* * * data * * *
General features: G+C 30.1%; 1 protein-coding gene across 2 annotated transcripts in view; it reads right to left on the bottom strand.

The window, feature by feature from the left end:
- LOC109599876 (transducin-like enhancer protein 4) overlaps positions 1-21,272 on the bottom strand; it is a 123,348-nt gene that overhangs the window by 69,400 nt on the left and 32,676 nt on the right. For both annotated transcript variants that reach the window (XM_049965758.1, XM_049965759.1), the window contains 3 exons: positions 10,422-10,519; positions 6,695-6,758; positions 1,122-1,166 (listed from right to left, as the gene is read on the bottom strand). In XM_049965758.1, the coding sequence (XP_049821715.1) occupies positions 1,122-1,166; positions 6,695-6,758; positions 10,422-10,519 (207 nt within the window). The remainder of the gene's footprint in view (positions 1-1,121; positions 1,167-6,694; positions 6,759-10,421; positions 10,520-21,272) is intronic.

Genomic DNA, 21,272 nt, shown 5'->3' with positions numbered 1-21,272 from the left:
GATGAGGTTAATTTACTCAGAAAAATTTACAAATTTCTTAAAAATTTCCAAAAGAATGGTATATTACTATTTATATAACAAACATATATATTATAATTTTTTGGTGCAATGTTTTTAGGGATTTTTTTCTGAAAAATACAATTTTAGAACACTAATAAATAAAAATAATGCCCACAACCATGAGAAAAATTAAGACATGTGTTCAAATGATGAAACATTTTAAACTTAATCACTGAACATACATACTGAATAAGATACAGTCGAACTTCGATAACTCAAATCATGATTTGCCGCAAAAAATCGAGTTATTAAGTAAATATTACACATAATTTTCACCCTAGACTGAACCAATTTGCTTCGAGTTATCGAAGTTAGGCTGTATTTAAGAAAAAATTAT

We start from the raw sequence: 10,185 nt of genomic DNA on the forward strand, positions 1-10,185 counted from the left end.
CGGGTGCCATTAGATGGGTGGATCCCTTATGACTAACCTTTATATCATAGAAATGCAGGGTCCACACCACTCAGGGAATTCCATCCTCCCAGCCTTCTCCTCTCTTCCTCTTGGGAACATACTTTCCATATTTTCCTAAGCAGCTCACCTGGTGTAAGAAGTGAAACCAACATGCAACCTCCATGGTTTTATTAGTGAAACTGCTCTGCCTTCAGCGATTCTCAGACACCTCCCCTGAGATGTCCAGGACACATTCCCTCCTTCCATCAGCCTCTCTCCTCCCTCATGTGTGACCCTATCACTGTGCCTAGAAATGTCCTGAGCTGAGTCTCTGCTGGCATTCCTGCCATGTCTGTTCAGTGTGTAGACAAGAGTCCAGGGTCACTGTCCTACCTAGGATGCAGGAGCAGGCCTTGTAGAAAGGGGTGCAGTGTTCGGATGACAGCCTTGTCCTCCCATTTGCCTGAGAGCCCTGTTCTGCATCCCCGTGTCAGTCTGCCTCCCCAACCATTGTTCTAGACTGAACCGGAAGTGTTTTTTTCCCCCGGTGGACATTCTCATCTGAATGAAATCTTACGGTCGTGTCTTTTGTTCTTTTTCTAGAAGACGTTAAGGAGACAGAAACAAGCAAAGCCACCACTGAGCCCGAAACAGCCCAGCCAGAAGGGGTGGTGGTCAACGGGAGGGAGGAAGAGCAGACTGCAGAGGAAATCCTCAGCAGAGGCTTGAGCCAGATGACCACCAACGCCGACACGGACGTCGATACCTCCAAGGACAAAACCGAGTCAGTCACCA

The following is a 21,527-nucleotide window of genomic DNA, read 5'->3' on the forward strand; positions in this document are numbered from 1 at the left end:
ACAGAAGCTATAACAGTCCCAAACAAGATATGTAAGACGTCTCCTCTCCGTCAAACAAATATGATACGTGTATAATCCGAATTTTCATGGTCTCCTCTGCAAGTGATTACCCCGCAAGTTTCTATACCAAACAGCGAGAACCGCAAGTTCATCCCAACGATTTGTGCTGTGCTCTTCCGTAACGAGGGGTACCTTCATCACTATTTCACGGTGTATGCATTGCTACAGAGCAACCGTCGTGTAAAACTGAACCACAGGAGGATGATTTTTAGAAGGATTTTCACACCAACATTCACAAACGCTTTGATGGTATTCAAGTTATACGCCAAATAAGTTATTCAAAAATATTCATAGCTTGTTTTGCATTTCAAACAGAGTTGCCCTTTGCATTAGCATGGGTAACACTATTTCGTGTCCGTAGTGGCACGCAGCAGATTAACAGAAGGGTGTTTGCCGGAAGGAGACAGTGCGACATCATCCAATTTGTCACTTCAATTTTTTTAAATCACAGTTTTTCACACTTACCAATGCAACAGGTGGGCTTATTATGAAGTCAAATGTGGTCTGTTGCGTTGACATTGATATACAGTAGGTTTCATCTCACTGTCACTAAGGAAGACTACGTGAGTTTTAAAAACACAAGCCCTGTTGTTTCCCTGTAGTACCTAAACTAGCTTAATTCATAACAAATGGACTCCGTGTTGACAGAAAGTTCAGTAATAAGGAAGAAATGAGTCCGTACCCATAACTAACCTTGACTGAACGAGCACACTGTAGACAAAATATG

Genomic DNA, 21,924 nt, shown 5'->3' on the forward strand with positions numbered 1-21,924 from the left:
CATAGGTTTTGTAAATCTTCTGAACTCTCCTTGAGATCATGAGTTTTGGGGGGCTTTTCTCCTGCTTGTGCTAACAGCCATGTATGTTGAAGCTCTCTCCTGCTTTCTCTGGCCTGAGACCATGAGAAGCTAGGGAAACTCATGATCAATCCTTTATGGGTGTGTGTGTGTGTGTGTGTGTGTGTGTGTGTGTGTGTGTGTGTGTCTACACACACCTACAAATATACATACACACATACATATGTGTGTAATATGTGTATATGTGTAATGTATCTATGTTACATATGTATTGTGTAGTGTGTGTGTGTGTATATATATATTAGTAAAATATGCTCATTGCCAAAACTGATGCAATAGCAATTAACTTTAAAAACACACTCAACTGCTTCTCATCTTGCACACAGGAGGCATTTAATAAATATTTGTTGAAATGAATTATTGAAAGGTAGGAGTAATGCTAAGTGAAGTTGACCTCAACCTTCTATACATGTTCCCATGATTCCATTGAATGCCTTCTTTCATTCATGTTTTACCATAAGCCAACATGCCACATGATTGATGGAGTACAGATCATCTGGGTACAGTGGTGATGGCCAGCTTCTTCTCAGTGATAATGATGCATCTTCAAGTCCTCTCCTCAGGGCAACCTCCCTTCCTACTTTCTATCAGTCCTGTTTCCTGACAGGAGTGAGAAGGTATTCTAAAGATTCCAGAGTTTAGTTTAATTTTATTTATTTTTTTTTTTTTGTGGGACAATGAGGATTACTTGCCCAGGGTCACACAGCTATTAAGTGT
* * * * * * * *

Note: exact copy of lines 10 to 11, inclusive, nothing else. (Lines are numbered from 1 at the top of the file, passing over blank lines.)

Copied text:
Genomic DNA, 21,924 nt, shown 5'->3' on the forward strand with positions numbered 1-21,924 from the left:
CATAGGTTTTGTAAATCTTCTGAACTCTCCTTGAGATCATGAGTTTTGGGGGGCTTTTCTCCTGCTTGTGCTAACAGCCATGTATGTTGAAGCTCTCTCCTGCTTTCTCTGGCCTGAGACCATGAGAAGCTAGGGAAACTCATGATCAATCCTTTATGGGTGTGTGTGTGTGTGTGTGTGTGTGTGTGTGTGTGTGTGTGTGTGTCTACACACACCTACAAATATACATACACACATACATATGTGTGTAATATGTGTATATGTGTAATGTATCTATGTTACATATGTATTGTGTAGTGTGTGTGTGTGTATATATATATTAGTAAAATATGCTCATTGCCAAAACTGATGCAATAGCAATTAACTTTAAAAACACACTCAACTGCTTCTCATCTTGCACACAGGAGGCATTTAATAAATATTTGTTGAAATGAATTATTGAAAGGTAGGAGTAATGCTAAGTGAAGTTGACCTCAACCTTCTATACATGTTCCCATGATTCCATTGAATGCCTTCTTTCATTCATGTTTTACCATAAGCCAACATGCCACATGATTGATGGAGTACAGATCATCTGGGTACAGTGGTGATGGCCAGCTTCTTCTCAGTGATAATGATGCATCTTCAAGTCCTCTCCTCAGGGCAACCTCCCTTCCTACTTTCTATCAGTCCTGTTTCCTGACAGGAGTGAGAAGGTATTCTAAAGATTCCAGAGTTTAGTTTAATTTTATTTATTTTTTTTTTTTTGTGGGACAATGAGGATTACTTGCCCAGGGTCACACAGCTATTAAGTGT